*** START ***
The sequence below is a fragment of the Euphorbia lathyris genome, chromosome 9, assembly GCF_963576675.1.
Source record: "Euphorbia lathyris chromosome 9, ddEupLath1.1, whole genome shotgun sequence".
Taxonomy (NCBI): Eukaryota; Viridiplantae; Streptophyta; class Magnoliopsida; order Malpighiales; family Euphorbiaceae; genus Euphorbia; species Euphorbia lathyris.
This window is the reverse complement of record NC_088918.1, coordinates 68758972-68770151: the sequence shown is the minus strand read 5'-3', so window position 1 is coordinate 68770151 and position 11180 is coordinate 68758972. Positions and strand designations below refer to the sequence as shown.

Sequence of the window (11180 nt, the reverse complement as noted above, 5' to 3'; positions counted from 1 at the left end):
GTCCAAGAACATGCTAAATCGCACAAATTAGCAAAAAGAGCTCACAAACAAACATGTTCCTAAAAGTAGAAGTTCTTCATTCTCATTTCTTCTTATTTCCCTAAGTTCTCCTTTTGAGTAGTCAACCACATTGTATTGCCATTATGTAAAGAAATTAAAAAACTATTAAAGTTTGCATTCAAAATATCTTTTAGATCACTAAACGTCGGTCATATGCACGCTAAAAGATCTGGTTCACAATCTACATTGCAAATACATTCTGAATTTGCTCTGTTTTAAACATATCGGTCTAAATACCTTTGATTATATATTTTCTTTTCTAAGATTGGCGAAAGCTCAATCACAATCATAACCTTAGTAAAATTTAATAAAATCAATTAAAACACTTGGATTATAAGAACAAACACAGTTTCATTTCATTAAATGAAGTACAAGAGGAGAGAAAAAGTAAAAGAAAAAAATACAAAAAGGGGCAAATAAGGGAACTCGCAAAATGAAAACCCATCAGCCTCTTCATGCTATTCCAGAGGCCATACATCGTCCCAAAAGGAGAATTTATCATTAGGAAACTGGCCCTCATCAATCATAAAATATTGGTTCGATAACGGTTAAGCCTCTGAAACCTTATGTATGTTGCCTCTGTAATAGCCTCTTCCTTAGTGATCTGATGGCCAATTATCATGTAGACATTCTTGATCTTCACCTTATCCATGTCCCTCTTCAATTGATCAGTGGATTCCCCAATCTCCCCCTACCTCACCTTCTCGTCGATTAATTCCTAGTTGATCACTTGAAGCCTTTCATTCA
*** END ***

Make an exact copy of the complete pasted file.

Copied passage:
The sequence below is a fragment of the Euphorbia lathyris genome, chromosome 9, assembly GCF_963576675.1.
Source record: "Euphorbia lathyris chromosome 9, ddEupLath1.1, whole genome shotgun sequence".
Taxonomy (NCBI): Eukaryota; Viridiplantae; Streptophyta; class Magnoliopsida; order Malpighiales; family Euphorbiaceae; genus Euphorbia; species Euphorbia lathyris.
This window is the reverse complement of record NC_088918.1, coordinates 68758972-68770151: the sequence shown is the minus strand read 5'-3', so window position 1 is coordinate 68770151 and position 11180 is coordinate 68758972. Positions and strand designations below refer to the sequence as shown.

Sequence of the window (11180 nt, the reverse complement as noted above, 5' to 3'; positions counted from 1 at the left end):
GTCCAAGAACATGCTAAATCGCACAAATTAGCAAAAAGAGCTCACAAACAAACATGTTCCTAAAAGTAGAAGTTCTTCATTCTCATTTCTTCTTATTTCCCTAAGTTCTCCTTTTGAGTAGTCAACCACATTGTATTGCCATTATGTAAAGAAATTAAAAAACTATTAAAGTTTGCATTCAAAATATCTTTTAGATCACTAAACGTCGGTCATATGCACGCTAAAAGATCTGGTTCACAATCTACATTGCAAATACATTCTGAATTTGCTCTGTTTTAAACATATCGGTCTAAATACCTTTGATTATATATTTTCTTTTCTAAGATTGGCGAAAGCTCAATCACAATCATAACCTTAGTAAAATTTAATAAAATCAATTAAAACACTTGGATTATAAGAACAAACACAGTTTCATTTCATTAAATGAAGTACAAGAGGAGAGAAAAAGTAAAAGAAAAAAATACAAAAAGGGGCAAATAAGGGAACTCGCAAAATGAAAACCCATCAGCCTCTTCATGCTATTCCAGAGGCCATACATCGTCCCAAAAGGAGAATTTATCATTAGGAAACTGGCCCTCATCAATCATAAAATATTGGTTCGATAACGGTTAAGCCTCTGAAACCTTATGTATGTTGCCTCTGTAATAGCCTCTTCCTTAGTGATCTGATGGCCAATTATCATGTAGACATTCTTGATCTTCACCTTATCCATGTCCCTCTTCAATTGATCAGTGGATTCCCCAATCTCCCCCTACCTCACCTTCTCGTCGATTAATTCCTAGTTGATCACTTGAAGCCTTTCATTCA